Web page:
The IRP is also required to constitute a Committee of Creditors (COC) by the virtue of Section 18 (c) of IBC within 30 days of the commencement of the CIRP.

Stage 5 – Resolution Plan: 

Once the IRP/RP verifies the claims made by the petitioner, a public announcement of the same is made by the COC. The announcement is symbolic of the bankruptcy by declaring that the corporate debtor is undergoing an insolvency process. Moreover, it calls all interested applicants or bidders are requested to submit a resolution plan that could potentially be implemented. These bidders could be prospective investors, creditors etc.

Stage 6 – Final Decision: 

The resolution plan established upon by the COC is presented before the NCLT. If the NCLT approves the resolution plan, the same is effected and becomes confining the corporate debtor and all the stakeholders. 

However, if the NCLT does not approve the resolution plan or, the COC is incapable to finalize a resolution plan in the assigned period, then the tribunal directs the liquidation of the corporate debtor and the same has to be concluded within one year of passing such order.

Checklist for Filing Before NCLT:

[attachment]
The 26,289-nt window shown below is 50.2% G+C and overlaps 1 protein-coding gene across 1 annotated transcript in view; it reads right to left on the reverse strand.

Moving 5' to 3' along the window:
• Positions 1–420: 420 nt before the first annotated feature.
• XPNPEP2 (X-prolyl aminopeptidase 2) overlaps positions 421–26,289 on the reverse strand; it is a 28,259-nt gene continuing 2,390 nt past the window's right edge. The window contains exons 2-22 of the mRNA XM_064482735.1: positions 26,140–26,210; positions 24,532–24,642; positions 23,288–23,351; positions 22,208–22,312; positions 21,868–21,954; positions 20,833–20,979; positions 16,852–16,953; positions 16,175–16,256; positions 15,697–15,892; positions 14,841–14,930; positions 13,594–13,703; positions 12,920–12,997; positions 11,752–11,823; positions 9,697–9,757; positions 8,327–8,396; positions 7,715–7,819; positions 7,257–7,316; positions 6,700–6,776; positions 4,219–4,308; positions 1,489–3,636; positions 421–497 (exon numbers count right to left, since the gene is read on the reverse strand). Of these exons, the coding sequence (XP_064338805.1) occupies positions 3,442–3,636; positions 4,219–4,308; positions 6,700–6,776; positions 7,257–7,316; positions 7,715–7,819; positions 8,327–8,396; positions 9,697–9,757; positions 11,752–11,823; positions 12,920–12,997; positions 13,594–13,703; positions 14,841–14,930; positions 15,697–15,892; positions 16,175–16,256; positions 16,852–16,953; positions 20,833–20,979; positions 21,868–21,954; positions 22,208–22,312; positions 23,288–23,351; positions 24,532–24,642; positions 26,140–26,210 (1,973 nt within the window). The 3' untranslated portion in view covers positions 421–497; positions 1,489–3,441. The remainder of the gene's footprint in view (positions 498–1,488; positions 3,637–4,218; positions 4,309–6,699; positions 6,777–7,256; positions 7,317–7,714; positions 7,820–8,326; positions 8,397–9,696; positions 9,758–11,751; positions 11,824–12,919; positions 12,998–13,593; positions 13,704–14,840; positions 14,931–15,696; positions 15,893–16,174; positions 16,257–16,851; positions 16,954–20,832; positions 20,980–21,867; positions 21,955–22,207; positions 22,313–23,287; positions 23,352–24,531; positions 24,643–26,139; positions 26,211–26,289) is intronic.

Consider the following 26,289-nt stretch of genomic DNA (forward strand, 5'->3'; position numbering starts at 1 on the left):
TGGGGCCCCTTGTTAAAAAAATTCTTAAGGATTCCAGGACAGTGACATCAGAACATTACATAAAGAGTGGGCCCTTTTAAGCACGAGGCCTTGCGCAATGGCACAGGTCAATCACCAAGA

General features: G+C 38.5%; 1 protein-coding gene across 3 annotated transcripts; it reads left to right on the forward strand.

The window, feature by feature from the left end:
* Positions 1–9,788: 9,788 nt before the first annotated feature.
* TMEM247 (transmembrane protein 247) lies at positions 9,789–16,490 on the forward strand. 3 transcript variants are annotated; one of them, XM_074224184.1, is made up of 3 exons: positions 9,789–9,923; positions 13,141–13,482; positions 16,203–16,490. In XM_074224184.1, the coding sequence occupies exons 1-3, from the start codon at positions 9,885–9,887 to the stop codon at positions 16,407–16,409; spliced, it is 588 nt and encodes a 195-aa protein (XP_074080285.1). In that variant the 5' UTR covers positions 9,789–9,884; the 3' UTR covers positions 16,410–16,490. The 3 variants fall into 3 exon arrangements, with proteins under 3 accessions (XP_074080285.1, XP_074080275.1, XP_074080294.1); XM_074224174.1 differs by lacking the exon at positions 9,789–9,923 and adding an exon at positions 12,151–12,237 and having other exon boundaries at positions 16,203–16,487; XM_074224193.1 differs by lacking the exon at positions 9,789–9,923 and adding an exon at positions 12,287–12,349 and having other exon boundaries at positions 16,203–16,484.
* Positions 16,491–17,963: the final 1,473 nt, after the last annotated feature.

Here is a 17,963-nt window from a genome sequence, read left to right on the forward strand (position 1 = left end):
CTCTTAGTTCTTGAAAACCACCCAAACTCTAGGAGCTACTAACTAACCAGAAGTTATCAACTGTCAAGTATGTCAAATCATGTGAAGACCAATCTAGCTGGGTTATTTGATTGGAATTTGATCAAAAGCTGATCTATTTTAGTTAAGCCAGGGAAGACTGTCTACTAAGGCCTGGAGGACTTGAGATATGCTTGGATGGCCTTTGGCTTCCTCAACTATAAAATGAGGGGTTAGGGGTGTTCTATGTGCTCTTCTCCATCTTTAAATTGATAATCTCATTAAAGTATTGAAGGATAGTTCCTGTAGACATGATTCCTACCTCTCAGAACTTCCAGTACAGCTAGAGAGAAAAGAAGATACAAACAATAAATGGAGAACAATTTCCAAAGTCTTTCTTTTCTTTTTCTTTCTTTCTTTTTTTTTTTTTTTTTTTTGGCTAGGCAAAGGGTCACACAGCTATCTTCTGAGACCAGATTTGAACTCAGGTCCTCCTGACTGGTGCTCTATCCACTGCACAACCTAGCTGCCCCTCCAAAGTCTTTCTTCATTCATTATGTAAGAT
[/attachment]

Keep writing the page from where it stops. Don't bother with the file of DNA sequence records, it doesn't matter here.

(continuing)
It is recommended that the petition is checked before filing it, therefore we have prepared a checklist for the same:

  • Whether the petition falls under the territorial jurisdiction of the board, where you are filing it.
  • Whether the petition is written in English
  •  Make sure that the margin of 4 cm from the top, 2.5 cm from the right and 5 cm from the left are maintained along with the double spacing, written on one side of A5 size papers.
  • The relevant provision of the Companies Act 2013 and the NCLT Rules 2016 are mentioned.
  • Whether the petitioner is an eligible petitioner under Sec. 241 and 242  of the Companies Act 2013.
  • Whether the name and the address of the petitioners are in detail and specifically mentioned.
  • Whether each of the papers of the petition is verified and the annexures are serially numbered.
  • Attach the relevant documents regarding the shareholders, about paid-up capital and balance sheet along with the petition.
  • The Vakalatnama requires to be duly notarized by paying the appropriate stamp fee.
  • A notice should be issued to the Central Government along with a copy of the petition.
  • A brief synopsis and the date of events should be filed along with the petition.

The documents required for filing in NCLT are as follows:

  • Copy of the application for buying the property
  • The agreement made between the buyer and the builder
  • Acknowledgement of payment made to the builder – receipt, bank statement etc.
  • Formal communication between the buyer and builder.
  • Brochure of the project shared at the time of agreement made between the buyer and builder
  • Allotment letter


LawSimpl can help you by providing legal advice and guidance while filing and also throughout the procedure through one of the eminent corporate lawyers from their team. 

It shall prevent you to get overburdened with the tribunal procedures and the formalities relevant to the petition, and you can concentrate on other necessary areas of your business.